When you’re answering the difficult questions around how to manage your literary estate after you pass away, there are a few points you need to keep in mind that can be helpful when naming your literary executor.
First of all, provide clear instructions in your trust or will for your literary executor that explains their specific authority related to your literary work and associated literary property after you pass away. The main executor will otherwise have control of all of the work, and this means that your main executor will have fiduciary responsibility that serves all of the estate.
What is a Literary Executor?
A literary executor might not be necessary for every author. This is the case if your estate is not complex or doesn’t generate a significant amount of income. The primary executor of your trust or will might be able to manage estate disposition and ongoing literary estate activities if it is not complicated.
A good benchmark to keep in mind when thinking about hiring a literary executor is to consider whether or not your estate has less than $100,000 in it and if the copyright-protected work produces very little income, that doesn’t call for literary executor. If there is substantial income from multiple books, however, or other complicated circumstances, it’s a good idea to appoint a specific literary executor.
If your estate includes various licenses and published books under your intellectual property, a literary executor has the responsibility of notifying licensees and publishers about your death and determining how royalties should be paid.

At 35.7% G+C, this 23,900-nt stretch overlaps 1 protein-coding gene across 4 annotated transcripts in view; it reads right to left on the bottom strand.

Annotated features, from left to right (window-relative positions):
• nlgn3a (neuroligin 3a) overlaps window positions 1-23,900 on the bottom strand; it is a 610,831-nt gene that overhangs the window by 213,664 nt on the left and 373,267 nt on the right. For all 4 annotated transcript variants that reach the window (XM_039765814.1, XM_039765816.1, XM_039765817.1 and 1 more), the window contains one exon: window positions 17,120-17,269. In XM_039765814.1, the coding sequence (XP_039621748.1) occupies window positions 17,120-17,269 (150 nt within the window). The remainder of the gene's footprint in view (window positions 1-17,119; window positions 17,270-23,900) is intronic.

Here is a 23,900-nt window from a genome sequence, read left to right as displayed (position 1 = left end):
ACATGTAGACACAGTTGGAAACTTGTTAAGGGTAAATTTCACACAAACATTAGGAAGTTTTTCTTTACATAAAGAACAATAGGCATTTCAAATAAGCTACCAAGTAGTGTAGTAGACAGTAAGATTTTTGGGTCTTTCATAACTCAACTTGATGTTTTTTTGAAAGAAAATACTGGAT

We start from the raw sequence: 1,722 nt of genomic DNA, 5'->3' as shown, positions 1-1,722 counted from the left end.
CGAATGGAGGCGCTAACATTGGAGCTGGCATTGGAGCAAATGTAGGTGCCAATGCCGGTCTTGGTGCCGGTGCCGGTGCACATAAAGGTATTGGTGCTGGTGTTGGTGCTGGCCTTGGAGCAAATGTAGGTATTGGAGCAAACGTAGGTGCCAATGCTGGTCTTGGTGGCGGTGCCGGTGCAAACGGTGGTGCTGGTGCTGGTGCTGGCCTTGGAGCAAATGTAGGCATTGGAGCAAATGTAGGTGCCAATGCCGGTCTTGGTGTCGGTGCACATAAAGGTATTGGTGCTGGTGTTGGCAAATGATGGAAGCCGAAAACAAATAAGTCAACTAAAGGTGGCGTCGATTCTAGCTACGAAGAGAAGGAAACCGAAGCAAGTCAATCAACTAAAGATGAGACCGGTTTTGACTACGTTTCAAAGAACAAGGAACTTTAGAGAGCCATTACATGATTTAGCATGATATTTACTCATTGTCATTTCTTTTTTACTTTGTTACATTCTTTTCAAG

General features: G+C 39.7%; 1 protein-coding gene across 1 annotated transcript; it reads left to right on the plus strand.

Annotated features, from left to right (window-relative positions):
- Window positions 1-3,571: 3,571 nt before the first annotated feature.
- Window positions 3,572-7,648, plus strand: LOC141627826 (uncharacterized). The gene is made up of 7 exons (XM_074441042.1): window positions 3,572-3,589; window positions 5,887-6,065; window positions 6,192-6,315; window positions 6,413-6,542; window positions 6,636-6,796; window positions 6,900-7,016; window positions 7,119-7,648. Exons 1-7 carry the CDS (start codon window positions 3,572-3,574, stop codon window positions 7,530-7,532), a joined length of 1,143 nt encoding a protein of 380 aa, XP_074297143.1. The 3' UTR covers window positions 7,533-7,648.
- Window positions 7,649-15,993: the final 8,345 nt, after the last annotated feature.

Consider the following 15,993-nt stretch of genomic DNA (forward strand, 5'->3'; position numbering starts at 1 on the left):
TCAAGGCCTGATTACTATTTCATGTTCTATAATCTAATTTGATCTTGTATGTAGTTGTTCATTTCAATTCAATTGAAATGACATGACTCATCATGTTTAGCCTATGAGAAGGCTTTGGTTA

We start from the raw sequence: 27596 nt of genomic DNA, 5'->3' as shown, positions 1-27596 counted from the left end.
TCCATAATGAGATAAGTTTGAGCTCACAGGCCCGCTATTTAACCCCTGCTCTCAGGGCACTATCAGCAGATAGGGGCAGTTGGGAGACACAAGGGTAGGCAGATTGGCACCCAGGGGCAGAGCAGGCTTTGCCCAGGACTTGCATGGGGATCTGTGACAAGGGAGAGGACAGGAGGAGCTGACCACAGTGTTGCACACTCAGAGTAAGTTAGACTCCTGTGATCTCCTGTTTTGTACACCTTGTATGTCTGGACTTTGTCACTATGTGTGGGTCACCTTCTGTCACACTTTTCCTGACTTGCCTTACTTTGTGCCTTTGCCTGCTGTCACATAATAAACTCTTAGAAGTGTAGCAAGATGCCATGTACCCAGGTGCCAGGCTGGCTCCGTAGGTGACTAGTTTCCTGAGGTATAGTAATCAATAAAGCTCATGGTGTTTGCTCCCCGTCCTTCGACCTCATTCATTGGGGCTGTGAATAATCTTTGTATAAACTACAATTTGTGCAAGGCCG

Decide whether a trust or will includes a list of literary properties and in what manner. The organizations or persons to which rights will be passed and copyrights granted after you pass away should also be named. Don’t forget about cover art contracts as well, so that there are no conflicts about who owns the cover art. A literary executor can be very beneficial when you have multiple people inside your estate who may be benefitting from your literary works.
Furthermore, don’t forget to create a list of the online accounts that your executor might need to review. This includes social media, online forms, passwords, and websites. Don’t forget to include domain registrations and expiration lists. If you have unpublished works inside your literary estate that you hope will remain unpublished, then name these specifically.
Remember that the term of your individual copyright is for the life of the author plus a renewal term of 70 years. If the next of kin are dead when the author passes away, the literary executor has to file the renewal in the name of the estate. Copyright renewal rights typically vest based on the author’s heirs. At Royalty Reminder, we strive to help gather all of the necessary materials that you will need to protect your license rights.